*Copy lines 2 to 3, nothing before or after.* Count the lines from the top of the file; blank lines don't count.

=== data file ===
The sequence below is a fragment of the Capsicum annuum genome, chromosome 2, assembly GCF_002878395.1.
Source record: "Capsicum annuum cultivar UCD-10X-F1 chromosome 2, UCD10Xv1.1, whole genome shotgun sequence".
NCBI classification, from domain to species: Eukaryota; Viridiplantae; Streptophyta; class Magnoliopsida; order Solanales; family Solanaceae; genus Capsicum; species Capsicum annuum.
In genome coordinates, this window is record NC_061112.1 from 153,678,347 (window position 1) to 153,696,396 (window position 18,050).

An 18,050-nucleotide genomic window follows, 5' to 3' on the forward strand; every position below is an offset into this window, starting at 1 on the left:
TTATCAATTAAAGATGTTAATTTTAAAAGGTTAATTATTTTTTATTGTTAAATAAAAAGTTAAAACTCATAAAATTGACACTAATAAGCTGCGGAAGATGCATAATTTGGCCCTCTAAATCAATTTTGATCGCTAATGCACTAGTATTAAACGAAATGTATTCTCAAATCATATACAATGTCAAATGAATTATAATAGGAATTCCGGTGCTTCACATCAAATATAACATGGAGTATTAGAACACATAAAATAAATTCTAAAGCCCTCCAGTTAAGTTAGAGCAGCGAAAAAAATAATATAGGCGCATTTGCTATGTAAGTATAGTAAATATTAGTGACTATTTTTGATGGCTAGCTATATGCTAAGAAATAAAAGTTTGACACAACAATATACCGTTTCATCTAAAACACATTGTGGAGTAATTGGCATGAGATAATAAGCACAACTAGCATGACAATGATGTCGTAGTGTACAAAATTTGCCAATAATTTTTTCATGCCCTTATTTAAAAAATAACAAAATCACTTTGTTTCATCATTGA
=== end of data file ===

Source record: "Capsicum annuum cultivar UCD-10X-F1 chromosome 2, UCD10Xv1.1, whole genome shotgun sequence".
NCBI classification, from domain to species: Eukaryota; Viridiplantae; Streptophyta; class Magnoliopsida; order Solanales; family Solanaceae; genus Capsicum; species Capsicum annuum.